The cocktail of beneficial bacteria passed from mother to infant through breast milk changes significantly over time and could act like a daily booster shot for infant immunity and metabolism.
Inter-provincial survey gauges how Canadians have accessed food during the pandemic and their perceptions of food systems
Shopping anxiety, higher food prices and individual income limitations are some of the factors making access to food challenging for Canadians during the COVID-19 pandemic, a new study suggests.
Kate Sinclair is working at the World Food Programme, Sri Lanka while simultaneously finishing her PhD in Human Nutrition at McGill
December 10, was a typical day at the office for Kate Sinclair… Kind of, but not really. Not by a long shot.
Macdonald Dietetics students Alyshia Guan, Asmaa Housni, Danielle Kasis Akal and Kristina Madjuga were recent Forces AVENIR award winners (health category) for their work as part of the Collaboration Interprofessionelle Montréalaise Étudiante (CIME). CIME is an interprofessional team of medical, nursing, dietetics and social work students sharing the common goal of diminishing healthcare gaps experienced by asylum seekers in Montreal.
| Valerie MacLeod
Although Homecoming 2020 took on a different shape this year, the new virtual delivery of Masterclasses and other celebratory events gave alumni a unique opportunity to tune in to fascinating discussions on a variety of different topics, at their convenience, from the comfort of their homes.
The COVID-19 pandemic has changed daily life for citizens in most countries around the world. The speed at which the public had to react and adapt to government directives for physical distancing is unprecedented, causing numerous hardships in acquiring the essentials.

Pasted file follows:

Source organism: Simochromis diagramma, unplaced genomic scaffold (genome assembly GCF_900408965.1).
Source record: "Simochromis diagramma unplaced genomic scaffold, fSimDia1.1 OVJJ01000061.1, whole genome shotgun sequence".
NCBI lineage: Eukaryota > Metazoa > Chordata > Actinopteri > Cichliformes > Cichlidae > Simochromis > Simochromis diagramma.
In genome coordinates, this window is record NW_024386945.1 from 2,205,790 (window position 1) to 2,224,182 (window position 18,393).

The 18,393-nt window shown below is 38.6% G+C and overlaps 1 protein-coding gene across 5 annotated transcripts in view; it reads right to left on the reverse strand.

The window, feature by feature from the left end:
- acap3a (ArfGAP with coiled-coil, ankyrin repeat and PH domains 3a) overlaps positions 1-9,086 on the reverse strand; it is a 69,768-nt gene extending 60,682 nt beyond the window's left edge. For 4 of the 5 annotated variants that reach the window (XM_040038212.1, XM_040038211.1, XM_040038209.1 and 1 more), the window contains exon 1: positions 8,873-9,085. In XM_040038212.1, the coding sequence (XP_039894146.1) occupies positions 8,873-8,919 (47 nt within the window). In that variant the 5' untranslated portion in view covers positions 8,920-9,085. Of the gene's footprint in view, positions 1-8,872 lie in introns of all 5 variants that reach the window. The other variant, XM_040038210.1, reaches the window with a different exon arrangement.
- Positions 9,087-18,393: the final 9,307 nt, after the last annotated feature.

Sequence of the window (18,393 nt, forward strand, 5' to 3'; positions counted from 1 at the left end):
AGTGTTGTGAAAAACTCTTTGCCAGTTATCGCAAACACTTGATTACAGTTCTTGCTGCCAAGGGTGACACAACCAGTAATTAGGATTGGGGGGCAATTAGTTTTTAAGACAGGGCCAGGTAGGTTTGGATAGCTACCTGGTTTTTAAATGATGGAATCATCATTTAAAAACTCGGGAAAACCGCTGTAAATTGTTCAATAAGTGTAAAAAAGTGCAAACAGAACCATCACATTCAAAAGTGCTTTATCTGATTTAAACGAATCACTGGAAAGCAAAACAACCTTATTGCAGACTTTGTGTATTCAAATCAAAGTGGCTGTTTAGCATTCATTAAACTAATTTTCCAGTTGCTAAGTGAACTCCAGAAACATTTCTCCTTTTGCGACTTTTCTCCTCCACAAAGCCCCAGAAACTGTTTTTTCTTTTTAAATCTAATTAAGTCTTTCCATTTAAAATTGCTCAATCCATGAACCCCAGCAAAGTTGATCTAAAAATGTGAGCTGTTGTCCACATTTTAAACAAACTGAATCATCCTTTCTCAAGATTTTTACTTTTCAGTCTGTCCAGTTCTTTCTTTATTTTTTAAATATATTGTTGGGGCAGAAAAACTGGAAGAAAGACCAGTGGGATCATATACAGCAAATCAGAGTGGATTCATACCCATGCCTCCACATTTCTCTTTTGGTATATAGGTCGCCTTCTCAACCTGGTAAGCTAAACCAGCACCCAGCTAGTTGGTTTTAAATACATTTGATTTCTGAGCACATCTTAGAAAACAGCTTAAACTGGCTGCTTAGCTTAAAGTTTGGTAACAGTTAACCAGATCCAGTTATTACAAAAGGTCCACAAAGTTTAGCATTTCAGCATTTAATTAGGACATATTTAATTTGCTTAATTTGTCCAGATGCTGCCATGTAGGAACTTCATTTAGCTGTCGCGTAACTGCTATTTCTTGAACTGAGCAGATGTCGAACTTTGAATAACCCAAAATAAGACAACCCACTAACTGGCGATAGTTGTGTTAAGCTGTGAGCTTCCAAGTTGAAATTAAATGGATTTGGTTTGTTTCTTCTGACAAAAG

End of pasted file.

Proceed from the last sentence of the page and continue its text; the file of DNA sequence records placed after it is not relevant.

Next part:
Congratulations to Treena Wasonti:io Delormier, School of Human Nutrition and Associate Director of the Centre for Indigenous Peoples' Nutrition and Environment (CINE), who has been awarded a Canada Research Chair Tier II in Indigenous Peoples’ Nutrition and Food Security.
McGill researcher launches online survey to study the food shopping experiences of Quebecers during COVID-19
A McGill human health expert [Daiva Nielsen, SHN] is looking for Quebecers to take her online survey to collect data about people’s food shopping experiences during the period of strict COVID-19 physical distancing measures.
A group of nutrition researchers at McGill University is trying to understand how the eating habits of Canadians are affected by the COVID-19 pandemic. Your participation to the COVIDiet study will help researchers better understand how this pandemic is affecting the eating habits of Canadians to inform public health agencies in future economic crises and isolation measures.
Indigenous Peoples around the world are suffering disproportionately from the impacts of pollution. After surveying close to 700 articles covering different disciplines and regions of the world, a research team led by Helsinki University and involving McGill has highlighted key factors that contribute to this situation.
The COVID-19 Food Study aims to understand household experiences with food access in Quebec during the pandemic, lead by Principal Investigator Prof. Daiva Neilsen (SHN). The study is funded by a McGill SSHRC Institutional Grant and MI4 Emergency COVID-19 Research Funding (ECRF) Program.
Dialogue McGill is proud to announce that since the beginning of January 2020 Dr. ARIEL MERCADO is responsible for the coordination of French courses for McGill HSS students at the McGill French Language Centre (FLC).
A team of Montreal researchers has devised a new set of criteria to better diagnose a disease that affects the elderly, sarcopenia, which causes loss of muscle mass.
The improved criteria raise hopes that physicians will be able to detect the disease in people earlier, and therefore, to recommend certain types of exercise and nutrition to stem the loss of muscle mass, say scientists at the Research Institute of the McGill University Health Centre.
Stéphanie Chevalier, professeure associée à l'École de nutrition humaine de l'Université McGill, souligne elle aussi que le grilled cheese présente des risques particuliers parce qu'il est collant. Il le sera d'autant s'il est servi froid, par exemple à cause d'un délai pour le découper en morceaux, a-t-elle dit.